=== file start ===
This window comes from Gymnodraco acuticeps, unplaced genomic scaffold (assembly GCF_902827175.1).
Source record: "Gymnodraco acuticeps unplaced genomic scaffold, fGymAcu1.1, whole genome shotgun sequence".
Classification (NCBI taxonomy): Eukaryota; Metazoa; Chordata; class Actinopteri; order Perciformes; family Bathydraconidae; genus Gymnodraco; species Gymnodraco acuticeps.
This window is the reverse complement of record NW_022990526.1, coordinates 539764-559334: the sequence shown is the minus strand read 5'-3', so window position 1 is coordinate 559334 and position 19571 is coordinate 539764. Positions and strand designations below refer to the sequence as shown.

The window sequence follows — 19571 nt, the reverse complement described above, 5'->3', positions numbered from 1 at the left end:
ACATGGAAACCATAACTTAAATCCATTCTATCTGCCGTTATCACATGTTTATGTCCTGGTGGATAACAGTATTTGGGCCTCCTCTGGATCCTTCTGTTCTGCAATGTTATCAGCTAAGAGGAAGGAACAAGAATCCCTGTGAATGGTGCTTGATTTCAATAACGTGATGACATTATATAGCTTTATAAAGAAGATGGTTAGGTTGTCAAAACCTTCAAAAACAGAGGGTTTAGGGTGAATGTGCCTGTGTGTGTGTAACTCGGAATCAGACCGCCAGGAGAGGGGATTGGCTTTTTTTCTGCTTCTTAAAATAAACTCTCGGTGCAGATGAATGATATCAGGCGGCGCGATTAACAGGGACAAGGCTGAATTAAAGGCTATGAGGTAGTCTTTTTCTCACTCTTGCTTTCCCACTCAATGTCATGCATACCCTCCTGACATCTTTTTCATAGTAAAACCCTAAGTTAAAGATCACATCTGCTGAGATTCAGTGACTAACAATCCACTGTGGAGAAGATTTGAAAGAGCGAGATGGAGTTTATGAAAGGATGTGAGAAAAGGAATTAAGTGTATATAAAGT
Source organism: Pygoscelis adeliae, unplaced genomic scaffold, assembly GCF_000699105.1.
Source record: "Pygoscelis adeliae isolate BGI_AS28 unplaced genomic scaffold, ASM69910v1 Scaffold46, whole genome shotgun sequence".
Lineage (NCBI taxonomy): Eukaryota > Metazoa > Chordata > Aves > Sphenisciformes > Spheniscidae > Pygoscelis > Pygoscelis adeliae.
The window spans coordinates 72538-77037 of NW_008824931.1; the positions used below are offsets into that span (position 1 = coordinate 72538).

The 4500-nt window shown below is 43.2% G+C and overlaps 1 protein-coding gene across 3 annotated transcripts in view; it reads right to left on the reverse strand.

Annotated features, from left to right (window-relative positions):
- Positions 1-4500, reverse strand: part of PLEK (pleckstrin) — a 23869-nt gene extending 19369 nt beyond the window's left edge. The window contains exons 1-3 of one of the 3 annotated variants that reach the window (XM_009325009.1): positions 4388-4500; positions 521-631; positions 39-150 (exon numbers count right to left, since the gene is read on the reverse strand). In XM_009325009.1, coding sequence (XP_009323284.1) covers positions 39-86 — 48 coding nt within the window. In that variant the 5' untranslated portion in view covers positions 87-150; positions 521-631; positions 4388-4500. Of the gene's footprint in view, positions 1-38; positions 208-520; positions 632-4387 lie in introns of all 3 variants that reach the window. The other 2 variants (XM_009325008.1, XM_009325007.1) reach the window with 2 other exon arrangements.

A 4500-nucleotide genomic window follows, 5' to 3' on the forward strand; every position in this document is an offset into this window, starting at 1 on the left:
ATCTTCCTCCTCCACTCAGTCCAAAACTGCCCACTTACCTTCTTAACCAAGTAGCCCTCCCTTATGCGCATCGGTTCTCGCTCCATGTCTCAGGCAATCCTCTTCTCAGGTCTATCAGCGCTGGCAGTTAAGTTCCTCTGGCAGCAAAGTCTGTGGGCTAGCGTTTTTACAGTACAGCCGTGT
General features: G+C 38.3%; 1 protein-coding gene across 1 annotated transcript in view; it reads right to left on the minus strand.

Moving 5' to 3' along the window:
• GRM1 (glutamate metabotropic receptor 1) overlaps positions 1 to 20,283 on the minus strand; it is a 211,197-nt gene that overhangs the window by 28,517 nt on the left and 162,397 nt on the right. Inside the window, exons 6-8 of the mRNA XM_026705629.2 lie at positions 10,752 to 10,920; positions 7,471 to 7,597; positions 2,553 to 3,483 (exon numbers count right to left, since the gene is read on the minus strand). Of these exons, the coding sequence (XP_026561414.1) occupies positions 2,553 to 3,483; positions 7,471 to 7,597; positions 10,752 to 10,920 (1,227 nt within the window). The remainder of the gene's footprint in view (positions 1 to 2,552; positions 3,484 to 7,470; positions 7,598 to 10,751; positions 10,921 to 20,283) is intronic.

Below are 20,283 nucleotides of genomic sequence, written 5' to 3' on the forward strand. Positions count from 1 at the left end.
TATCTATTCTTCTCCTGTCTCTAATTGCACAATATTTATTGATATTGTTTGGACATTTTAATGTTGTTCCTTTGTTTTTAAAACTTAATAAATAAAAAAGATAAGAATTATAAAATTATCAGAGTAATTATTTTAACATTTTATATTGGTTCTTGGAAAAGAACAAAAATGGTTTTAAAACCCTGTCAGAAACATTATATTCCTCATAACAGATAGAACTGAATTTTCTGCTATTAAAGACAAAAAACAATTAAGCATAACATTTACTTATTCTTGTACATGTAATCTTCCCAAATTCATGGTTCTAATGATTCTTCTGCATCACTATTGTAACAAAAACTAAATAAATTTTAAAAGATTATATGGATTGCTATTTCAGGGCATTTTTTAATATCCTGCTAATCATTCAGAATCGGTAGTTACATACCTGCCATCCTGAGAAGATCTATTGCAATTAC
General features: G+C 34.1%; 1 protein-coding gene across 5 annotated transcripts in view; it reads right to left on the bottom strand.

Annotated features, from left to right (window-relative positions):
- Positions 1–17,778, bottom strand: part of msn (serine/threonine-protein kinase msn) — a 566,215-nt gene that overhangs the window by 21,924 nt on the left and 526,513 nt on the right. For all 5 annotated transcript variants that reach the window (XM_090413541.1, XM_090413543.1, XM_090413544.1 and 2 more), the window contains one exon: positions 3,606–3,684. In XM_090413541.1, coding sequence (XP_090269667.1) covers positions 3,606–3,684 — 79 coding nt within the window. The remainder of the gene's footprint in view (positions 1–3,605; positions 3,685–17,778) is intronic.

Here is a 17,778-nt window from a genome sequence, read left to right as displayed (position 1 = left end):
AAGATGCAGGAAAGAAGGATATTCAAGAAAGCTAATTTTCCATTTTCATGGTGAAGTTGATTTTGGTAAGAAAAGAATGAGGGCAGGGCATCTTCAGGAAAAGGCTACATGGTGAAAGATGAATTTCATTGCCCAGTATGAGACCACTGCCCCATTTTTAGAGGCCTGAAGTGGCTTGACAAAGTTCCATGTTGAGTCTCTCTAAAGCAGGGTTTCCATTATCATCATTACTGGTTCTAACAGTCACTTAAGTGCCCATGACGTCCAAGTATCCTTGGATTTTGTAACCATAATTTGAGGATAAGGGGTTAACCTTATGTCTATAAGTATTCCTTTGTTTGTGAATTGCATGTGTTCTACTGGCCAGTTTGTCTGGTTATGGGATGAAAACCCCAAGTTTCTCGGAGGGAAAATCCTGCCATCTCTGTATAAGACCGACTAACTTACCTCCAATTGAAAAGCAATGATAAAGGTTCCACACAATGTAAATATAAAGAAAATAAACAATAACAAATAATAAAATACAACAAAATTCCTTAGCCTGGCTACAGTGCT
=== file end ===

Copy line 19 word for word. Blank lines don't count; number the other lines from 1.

Below are 20,283 nucleotides of genomic sequence, written 5' to 3' on the forward strand. Positions count from 1 at the left end.